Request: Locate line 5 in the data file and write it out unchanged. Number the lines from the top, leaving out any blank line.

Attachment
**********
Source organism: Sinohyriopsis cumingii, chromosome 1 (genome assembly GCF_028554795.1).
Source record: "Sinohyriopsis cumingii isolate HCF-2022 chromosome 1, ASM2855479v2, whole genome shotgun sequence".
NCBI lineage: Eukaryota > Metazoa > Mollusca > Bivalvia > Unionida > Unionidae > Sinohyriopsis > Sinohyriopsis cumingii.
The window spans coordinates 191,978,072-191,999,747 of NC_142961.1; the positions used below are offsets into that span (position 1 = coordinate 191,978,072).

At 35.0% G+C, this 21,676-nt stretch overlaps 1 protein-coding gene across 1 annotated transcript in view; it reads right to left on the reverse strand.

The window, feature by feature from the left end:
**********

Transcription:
At 35.0% G+C, this 21,676-nt stretch overlaps 1 protein-coding gene across 1 annotated transcript in view; it reads right to left on the reverse strand.